They, the people...

When they began the Preamble to the Constitution of India with the words 'We, the people of India', did they mean what we think they did, or what we have been taught they did? Simply put, did we, Kannadigas and other South Indians, give ourselves a Constitution? One which gives us the status of second-class citizens because of the languages we speak? Highly unlikely, isn't it?

Imagine the scene. In those days, India had just broken free from the colonial yoke, and was anxious to establish itself as an independent entity in the comity of nations. The leaders of India had to let the world, and not so much the people of India, know that the new Indian nation had arrived. Contrary to popular belief, therefore, the intended audience of the Preamble of the Constitution of India were not so much the people of India, but the leaders of the numerous nations of the world at that time. This is, of course, true of all constitutions.

When they wrote 'We, the people of India...give to ourselves this Constitution', therefore, they only meant that it was not the people of Britain, or any external entity, giving India a Constitution, but Indians themselves. Recall that that was the top concern at that moment: who decides for India? Indians or foreigners?

Now, this may appear like stating the obvious, and therefore unimportant, but it is not. The sentence 'We, the people of India...give ourselves this Constitution' has two important meanings with a world of difference between them. They are: (a) the people of India, represented equally and fairly in some sense by the Constituent Assembly, give themselves this Constitution, and (b) the people of India as different from the people of Britain, give themselves this Constitution.

We think, and we are taught, that the Constitution of India is based on the former understanding, but that is wrong. It is based on the latter understanding in which equal or fair representation of Indians of all descriptions is neither necessary nor implicit. Even if the framers of the Constitution are a handful of people from some corner of India, culturally alien to most of India, they can still get away with describing themselves as 'We, the people of India'. One only has to ensure that they are not foreigners, say Britishers.

And that is what we have today. The Constitution of India is a document authored, in the ultimate analysis, by a handful of people from North India who claimed to represent all of India, while in fact they hardly represented North India itself. It draws a line between an Indian and a non-Indian, considering the peoples of India as one in all respects by virtue of their newly imposed Indian identity. As far as drawing lines within India is concerned, the Constitution considers it to be a necessary evil at best.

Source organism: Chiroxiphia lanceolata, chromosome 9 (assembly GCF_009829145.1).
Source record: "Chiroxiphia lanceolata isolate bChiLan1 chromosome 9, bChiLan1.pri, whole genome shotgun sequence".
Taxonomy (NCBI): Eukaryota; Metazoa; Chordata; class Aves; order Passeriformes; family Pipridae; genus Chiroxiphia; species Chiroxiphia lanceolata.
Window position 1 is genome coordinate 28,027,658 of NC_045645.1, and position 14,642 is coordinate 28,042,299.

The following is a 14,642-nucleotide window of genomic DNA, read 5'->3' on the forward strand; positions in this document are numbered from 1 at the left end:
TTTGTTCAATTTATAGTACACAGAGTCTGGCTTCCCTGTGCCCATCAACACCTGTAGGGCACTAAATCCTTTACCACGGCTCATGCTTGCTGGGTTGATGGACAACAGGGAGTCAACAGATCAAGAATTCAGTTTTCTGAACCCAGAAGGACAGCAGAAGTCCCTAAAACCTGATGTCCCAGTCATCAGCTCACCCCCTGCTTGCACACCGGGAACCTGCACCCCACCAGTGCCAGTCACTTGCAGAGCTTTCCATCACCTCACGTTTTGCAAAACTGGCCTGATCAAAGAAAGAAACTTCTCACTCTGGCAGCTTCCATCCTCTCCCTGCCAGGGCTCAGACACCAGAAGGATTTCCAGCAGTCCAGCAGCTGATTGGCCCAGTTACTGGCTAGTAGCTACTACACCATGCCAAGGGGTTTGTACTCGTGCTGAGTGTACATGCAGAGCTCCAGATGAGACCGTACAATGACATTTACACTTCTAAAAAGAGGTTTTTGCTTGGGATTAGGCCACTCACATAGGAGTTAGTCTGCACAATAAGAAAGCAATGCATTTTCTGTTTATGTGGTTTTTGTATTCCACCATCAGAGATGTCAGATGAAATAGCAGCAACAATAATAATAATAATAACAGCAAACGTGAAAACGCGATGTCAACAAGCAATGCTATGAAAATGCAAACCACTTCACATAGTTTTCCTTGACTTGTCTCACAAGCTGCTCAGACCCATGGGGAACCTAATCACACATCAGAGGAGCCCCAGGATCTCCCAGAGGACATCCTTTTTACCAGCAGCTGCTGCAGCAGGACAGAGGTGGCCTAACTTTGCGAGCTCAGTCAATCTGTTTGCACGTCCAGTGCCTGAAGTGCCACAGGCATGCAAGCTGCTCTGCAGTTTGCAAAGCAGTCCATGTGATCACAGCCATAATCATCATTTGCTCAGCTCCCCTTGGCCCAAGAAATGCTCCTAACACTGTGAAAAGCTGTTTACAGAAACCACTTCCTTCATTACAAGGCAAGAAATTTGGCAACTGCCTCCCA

But that does not render the Constitution culturally unbiased as one might expect, and as the world has been led to believe. There is such a degree of northern bias in the Constitution, including the open partiality towards Hindi and its speakers, and the consequent atrophy to which languages like Kannada have been pushed, that Kannadigas and other South Indians might as well read the Preamble to the Constitution of India as 'They, the people of North India....give to us all this Constitution'.

What's a Delhi rape got that a B'luru rape ain't got?

The recent anti-rape protests in New Delhi illustrate an important fact. I don't mean to talk about male domination or anything universal of that sort, but what one might call as the appropriation of all discourse on morality by people living to the north of the Vindhyas, a.k.a. North Indians. Let me explain.

You will agree that neither the quantity nor the quality of what a girl loses in rape depends on her location in India. But notice that it took a rape in North India to ignite the so-called national media, the law and order system, and the political system. Everybody got their act together in no time, and even a Verma (who else, a Gowda?) materialized out of nowhere to submit a report in a snap, which he apparently did with all the morality that adorns North Indians of his ilk.